Producing high relief and ultra-high relief coins has always involved certain technical and physical challenges and limitations – one of them being that normally to have a great amount of depth and raised elements on a coin it is necessary to reduce the size of the planchet, as is the case on all the modern HR gold coins the U.S. Mint has issued.
But a company called Coin Invest Trust based in Lichtenstein has developed a revolutionary approach to high relief minting used on coins it has issued since 2016 called Smartminting. This approach produces high relief coins with two to four times the usual relief, with greater definition in the details of the design, and with increased three-dimensionality. It also does not require that high relief coins have smaller diameters than regular relief issues. And the process makes it possible to produce coins of normal relief with much less metal than before, which is another game changer since that can reduce the cost of gold collector coins, for example.
CIT’s skull coin series issued for Palau is another example of this approach.
In addition to issuing coins with impressive relief, modern world mints have also been producing collector coins in non-traditional shapes such as concave/convex coins and others shaped like cylinders, cubes, or in the shape of a Coca-Cola bottle cap.
In addition, the Royal Canadian Mint pioneered minting technologies that result in coins that feature selective gold plating and others that are embedded with crystals and precious stones as well as coins in which the main design is in color. Other world mints have picked up on these innovations and added their own approaches.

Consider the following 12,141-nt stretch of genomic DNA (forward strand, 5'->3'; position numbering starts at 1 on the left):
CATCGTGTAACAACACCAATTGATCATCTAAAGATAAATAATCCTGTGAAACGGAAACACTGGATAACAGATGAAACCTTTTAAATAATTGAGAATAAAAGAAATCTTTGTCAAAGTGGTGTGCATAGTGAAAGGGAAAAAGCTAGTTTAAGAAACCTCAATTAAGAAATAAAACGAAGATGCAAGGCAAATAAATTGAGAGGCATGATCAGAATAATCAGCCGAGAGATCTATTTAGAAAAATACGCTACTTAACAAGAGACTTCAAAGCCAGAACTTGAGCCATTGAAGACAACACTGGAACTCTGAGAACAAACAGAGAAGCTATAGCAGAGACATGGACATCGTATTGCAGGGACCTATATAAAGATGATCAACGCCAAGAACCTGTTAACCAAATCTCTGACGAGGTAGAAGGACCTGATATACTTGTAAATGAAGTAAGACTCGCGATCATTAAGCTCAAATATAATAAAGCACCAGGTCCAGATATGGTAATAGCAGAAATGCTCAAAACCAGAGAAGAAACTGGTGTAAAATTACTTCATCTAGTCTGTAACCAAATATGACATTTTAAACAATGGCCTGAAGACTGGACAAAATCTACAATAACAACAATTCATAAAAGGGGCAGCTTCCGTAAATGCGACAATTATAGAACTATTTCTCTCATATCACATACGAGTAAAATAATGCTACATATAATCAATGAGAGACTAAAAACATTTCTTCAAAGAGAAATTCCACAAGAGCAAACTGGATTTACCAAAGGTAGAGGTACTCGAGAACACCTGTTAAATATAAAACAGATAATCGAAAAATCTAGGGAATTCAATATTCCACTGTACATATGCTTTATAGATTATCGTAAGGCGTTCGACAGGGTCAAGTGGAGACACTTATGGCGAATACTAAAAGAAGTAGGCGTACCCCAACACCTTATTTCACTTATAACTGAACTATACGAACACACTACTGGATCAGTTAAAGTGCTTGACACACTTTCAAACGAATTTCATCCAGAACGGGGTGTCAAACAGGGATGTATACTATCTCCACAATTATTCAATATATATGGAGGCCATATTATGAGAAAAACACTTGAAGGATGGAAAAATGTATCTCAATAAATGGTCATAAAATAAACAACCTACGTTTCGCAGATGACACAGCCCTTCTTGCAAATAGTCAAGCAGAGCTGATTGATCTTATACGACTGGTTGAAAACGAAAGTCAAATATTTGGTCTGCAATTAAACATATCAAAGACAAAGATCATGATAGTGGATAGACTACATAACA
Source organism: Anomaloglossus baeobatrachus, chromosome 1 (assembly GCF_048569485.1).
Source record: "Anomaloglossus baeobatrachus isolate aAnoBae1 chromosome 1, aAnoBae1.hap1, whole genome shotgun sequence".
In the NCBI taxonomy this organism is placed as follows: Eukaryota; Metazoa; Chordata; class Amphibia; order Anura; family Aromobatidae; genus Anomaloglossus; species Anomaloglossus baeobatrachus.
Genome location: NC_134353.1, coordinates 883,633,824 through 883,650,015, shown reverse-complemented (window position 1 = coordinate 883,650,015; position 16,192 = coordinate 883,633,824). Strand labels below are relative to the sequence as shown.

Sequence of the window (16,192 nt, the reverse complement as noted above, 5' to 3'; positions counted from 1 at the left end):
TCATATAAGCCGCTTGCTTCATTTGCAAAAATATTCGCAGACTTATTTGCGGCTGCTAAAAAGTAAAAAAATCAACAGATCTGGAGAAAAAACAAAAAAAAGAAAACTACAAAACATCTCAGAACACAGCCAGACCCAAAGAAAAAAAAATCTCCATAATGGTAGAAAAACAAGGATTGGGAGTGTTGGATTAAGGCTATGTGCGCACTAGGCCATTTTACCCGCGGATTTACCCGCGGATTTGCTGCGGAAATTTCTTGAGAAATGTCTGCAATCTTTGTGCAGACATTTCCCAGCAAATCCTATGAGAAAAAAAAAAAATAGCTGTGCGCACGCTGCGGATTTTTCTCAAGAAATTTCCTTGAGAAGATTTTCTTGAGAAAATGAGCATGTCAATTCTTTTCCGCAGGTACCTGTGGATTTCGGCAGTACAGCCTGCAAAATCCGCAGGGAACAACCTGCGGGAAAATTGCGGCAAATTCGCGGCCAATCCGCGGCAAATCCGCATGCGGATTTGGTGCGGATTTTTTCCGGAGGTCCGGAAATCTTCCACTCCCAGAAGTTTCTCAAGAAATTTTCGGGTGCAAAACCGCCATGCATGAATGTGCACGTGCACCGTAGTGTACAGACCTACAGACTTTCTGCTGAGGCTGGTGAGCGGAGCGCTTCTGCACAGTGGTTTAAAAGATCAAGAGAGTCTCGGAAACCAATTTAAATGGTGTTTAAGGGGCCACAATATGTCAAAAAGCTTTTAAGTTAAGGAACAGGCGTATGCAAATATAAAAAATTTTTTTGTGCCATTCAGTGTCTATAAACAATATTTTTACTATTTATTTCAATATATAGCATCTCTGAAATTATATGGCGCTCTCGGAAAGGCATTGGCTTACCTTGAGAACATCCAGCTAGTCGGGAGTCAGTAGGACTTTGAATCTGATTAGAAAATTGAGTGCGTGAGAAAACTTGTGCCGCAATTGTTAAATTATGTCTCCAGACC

Coins with holograms (images that move when the coin is tilted) are another innovative type of coin popular with modern coin collectors such as the 2017 Moon Panda.
The U.S. Mint has not embraced these non-traditional minting approaches nearly as much as world mints have, but in 2014 it did issue its first curved coins, the 2014 Baseball Hall of Fame coins. To produce those coins Mint officials worked with the French and Royal Australian officials who had already produced curved coins.
Next year there will be four curved coins to mark the 50th anniversary of the 1969 Apollo 11 moon landing, including the first-ever 5 oz-silver proof curved coin, and there is legislation to create the first square coins in 2022 to mark the 75th anniversary of racial integration of baseball.
Modern technology and new approaches to coin production will undoubtedly continue to evolve and advance in ways that today’s collectors can only imagine.
||Louis is an award-winning numismatic journalist and writer specializing on modern coins. He has been writing a weekly column for CoinWeek since May 2011 called “The Coin Analyst,” which focuses primarily on modern U.S. and world coins and developments at major world mints. In August 2015 he received the Numismatic Literary Guild’s award for Best Website Column for “The Coin Analyst,” and in August 2021 the column received the NLG award for best column on modern U.S. coins. He has also received other awards for his writing. He is also a contributor to several magazines, including Coin World, where he writes a bimonthly feature;The Numismatist, the American Numismatic Association’s monthly publication, where he writes a monthly column on modern world coins; and and other publications. He began writing about coins in 2009. He is a founding member of the Modern Coin Forum hosted by ModernCoinMart and has written articles for MCM since 2014. He has collected classic and modern U.S. and world coins since he was about 10 and first joined the ANA in the 1970’s. He has been writing professionally since the early 1980s.|